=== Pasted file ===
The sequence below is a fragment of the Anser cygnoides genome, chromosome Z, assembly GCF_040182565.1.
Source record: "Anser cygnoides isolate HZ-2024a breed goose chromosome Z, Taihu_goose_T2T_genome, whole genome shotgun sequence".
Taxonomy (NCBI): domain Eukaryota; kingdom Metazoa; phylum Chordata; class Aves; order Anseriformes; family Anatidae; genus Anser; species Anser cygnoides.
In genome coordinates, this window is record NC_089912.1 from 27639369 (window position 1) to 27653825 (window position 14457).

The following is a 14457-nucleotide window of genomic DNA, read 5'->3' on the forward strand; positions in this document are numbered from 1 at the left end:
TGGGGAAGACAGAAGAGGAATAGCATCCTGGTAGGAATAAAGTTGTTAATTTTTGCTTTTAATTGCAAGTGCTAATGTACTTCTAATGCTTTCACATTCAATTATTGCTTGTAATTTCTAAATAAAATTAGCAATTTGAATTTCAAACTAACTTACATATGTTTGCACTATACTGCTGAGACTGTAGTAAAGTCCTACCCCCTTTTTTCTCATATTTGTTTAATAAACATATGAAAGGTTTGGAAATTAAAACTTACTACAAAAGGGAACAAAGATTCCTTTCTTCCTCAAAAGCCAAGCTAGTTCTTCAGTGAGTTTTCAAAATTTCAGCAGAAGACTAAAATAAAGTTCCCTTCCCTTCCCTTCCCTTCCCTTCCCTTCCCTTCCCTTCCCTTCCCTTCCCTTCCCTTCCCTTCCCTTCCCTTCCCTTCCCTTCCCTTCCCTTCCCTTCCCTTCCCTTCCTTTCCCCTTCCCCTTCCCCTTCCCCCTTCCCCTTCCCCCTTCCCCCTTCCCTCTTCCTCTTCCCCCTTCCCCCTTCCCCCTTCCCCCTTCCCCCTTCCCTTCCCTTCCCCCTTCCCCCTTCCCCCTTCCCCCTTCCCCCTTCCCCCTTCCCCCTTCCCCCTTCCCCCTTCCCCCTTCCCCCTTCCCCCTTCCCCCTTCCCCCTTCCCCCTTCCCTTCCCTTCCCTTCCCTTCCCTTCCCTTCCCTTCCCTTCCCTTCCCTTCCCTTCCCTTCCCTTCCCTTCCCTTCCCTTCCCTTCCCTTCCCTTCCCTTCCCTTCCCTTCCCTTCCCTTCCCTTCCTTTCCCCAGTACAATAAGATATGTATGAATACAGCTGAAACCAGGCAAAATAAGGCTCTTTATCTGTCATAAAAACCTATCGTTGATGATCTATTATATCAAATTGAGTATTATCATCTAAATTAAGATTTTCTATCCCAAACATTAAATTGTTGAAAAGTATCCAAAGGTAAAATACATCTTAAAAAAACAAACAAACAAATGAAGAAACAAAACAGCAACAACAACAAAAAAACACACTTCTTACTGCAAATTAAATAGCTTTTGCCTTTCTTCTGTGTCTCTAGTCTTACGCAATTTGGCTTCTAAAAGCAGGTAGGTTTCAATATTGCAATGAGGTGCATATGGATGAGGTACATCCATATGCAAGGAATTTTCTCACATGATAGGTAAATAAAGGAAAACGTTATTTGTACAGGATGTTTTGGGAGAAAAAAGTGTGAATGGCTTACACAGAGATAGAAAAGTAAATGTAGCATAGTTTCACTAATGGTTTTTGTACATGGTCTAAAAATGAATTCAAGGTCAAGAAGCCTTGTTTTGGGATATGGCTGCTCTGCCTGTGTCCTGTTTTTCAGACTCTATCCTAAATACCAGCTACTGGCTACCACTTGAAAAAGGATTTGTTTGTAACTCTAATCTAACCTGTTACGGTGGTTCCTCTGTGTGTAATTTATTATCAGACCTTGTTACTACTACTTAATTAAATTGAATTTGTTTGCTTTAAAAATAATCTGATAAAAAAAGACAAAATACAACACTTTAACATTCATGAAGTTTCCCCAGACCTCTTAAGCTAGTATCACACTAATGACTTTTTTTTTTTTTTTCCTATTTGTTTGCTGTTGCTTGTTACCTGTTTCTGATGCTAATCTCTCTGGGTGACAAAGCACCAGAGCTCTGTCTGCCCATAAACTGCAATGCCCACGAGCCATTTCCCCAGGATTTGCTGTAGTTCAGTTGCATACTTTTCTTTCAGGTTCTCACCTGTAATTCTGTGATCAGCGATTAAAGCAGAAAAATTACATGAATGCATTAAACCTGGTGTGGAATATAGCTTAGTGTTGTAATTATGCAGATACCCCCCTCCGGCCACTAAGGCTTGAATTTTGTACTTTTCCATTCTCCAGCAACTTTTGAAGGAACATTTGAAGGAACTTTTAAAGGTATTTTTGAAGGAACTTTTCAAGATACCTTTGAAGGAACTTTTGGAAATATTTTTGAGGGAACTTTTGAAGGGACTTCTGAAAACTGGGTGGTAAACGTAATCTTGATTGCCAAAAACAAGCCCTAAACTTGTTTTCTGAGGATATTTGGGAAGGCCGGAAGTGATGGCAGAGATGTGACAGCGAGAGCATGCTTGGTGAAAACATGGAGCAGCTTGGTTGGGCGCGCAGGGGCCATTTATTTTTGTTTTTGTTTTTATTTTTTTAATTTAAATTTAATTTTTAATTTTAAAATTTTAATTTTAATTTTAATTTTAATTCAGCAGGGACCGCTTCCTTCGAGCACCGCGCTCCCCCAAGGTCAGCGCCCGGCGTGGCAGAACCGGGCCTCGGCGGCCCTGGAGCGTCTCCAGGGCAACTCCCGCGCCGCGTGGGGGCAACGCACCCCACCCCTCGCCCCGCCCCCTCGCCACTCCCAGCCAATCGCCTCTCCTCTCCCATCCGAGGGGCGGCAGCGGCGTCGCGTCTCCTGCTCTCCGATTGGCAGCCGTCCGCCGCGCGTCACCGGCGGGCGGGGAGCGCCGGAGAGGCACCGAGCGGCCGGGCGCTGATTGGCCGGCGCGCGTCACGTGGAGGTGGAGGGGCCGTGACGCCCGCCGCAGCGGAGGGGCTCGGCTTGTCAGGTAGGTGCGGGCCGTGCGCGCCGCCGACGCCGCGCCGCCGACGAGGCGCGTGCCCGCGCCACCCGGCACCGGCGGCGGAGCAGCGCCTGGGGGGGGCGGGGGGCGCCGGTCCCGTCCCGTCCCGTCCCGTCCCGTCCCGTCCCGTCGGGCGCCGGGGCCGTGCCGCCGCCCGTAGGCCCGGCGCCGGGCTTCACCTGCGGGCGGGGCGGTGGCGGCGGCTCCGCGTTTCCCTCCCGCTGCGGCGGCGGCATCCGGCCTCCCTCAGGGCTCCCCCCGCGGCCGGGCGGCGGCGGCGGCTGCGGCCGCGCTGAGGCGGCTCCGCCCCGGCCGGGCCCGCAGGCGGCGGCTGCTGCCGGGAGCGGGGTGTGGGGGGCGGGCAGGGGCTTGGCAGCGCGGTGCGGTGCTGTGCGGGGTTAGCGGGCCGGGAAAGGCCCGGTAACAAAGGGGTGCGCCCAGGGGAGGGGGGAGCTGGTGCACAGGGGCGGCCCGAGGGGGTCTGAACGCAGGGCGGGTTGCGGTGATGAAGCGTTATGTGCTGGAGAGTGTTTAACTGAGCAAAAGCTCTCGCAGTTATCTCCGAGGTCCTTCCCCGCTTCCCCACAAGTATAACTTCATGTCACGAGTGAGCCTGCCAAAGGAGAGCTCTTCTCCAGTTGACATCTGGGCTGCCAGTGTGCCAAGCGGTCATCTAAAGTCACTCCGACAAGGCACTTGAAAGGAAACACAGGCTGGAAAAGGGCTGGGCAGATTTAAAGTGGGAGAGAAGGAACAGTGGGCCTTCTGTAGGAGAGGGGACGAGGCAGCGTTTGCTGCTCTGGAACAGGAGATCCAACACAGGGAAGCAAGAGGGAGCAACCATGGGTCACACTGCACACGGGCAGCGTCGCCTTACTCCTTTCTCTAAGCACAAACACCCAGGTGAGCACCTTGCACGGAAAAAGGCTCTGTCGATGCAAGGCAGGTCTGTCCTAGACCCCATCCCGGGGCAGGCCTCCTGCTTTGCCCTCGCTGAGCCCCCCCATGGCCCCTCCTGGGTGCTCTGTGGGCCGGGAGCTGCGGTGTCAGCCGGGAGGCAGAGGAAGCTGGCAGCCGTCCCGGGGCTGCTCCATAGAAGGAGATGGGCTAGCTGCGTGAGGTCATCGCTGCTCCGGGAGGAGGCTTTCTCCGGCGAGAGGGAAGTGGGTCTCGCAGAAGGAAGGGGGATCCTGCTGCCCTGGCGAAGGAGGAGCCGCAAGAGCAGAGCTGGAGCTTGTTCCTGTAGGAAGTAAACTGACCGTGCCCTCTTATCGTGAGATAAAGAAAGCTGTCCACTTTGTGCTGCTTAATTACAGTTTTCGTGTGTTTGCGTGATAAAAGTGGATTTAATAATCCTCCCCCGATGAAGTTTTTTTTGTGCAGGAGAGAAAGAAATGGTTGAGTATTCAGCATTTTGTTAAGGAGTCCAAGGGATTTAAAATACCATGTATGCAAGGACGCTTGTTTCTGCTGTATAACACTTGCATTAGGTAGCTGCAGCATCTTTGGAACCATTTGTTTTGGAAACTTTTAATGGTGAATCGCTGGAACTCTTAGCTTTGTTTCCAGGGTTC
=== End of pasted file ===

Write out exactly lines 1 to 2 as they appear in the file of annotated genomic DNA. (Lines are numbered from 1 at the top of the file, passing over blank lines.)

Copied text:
The sequence below is a fragment of the Anser cygnoides genome, chromosome Z, assembly GCF_040182565.1.
Source record: "Anser cygnoides isolate HZ-2024a breed goose chromosome Z, Taihu_goose_T2T_genome, whole genome shotgun sequence".